June 18, 2006
June 18, 2006
June 21, 2006
11.282.1 - 11.282.7
Brain Drain Concerns in Technical Capacity Building Efforts
WFEO and UNESCO, among other organizations, are engaged in major efforts at building technical capacity in developing countries, with an aim of promoting economic development and engagement in the technology-based global economy there. A base of well-educated engineers is seen as a primary requisite for economic development in such countries. Such a pool of well qualified and certified graduate engineers can lead to direct foreign investment by multi-national companies, more effective utilization of foreign aid monies, and small business startups through entrepreneurship. Mobility of work (offshore outsourcing) and of engineers across national borders is one result of such capacity building efforts. But observers in developing countries raise the concern that the investment in building additional technical capacity there will simply lead to accelerated brain drain, with the enhanced pool of engineers likely to leave for jobs in developed countries. This paper explores the dynamics of technical capacity building in developing countries, and provides case studies of successful efforts.
In the global economy of the 21st Century, engineers play a key role in overall economic development for countries and regions. In the well developed countries, the role of the engineer is well understood and utilized. In much of the developing world, however, the available pool of engineering talent is typically below critical mass – and economic development and even important basic societal needs that rely on engineering – such as clean water supply and sanitation – lack the technical talent to address them.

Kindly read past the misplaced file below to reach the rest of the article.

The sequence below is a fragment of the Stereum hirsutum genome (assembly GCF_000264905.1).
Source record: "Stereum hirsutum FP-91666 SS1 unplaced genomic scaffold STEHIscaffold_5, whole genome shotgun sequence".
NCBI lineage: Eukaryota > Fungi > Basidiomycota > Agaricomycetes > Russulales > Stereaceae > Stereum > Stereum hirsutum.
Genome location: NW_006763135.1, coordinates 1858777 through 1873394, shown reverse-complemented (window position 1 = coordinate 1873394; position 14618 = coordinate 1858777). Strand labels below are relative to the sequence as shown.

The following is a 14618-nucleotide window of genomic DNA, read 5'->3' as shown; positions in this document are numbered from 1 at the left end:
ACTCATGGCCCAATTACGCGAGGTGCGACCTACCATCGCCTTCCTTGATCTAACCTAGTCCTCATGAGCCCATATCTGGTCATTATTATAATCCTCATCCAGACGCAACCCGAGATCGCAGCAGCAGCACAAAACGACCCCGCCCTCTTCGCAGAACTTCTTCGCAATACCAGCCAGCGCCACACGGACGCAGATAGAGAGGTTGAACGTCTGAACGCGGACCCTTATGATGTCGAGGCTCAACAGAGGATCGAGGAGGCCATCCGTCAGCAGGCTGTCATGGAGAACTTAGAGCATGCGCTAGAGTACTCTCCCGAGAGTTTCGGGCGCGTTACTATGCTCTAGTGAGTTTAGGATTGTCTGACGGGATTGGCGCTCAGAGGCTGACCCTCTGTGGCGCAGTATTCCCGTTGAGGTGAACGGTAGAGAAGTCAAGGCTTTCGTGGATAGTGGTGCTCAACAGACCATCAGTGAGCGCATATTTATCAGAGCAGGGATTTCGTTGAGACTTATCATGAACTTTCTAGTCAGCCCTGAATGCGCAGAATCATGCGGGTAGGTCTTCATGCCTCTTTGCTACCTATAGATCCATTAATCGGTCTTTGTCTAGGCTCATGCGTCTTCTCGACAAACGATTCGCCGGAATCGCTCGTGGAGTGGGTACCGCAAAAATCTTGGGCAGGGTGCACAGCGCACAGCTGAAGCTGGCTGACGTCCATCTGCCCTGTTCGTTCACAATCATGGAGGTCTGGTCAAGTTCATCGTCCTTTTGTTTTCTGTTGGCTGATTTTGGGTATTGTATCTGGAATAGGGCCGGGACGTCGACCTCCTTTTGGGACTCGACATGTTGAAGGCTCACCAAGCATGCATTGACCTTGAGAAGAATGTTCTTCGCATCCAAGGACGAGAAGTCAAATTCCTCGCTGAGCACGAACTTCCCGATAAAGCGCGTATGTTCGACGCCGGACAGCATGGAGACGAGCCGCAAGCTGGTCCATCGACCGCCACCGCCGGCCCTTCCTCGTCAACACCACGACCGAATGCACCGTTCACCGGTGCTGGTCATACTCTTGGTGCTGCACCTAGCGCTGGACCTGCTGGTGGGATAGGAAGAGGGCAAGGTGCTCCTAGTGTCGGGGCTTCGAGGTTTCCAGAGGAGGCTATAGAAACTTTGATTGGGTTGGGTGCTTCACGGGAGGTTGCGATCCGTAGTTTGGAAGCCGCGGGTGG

Technical capacity building efforts, such as those being pursued by the World Federation of Engineering Organization and UNESCO, aim at developing a sufficient pool of well educated and certified engineering graduates in developing countries to effect three desirable outcomes:
• Technical capability is needed for developing countries to engage effectively in the global economy; direct foreign investment, international trade, mobility of engineers, and the flow of work to countries with cost effective talent will result. • Indigenous science and technology capacity is needed to insure that international aid funds are utilized effectively and efficiently – for initial project implementation, for long-term operation and maintenance, and for the development of capacity to do future projects. And a sufficient pool of engineers can enable a developing country to address the UN’s Millennium Development Goals effectively, including poverty reduction, safe water and sanitation, etc.
Jones, R. (2006, June), Brain Drain Concerns In Technical Capacity Building Efforts Paper presented at 2006 Annual Conference & Exposition, Chicago, Illinois. 10.18260/1-2--741
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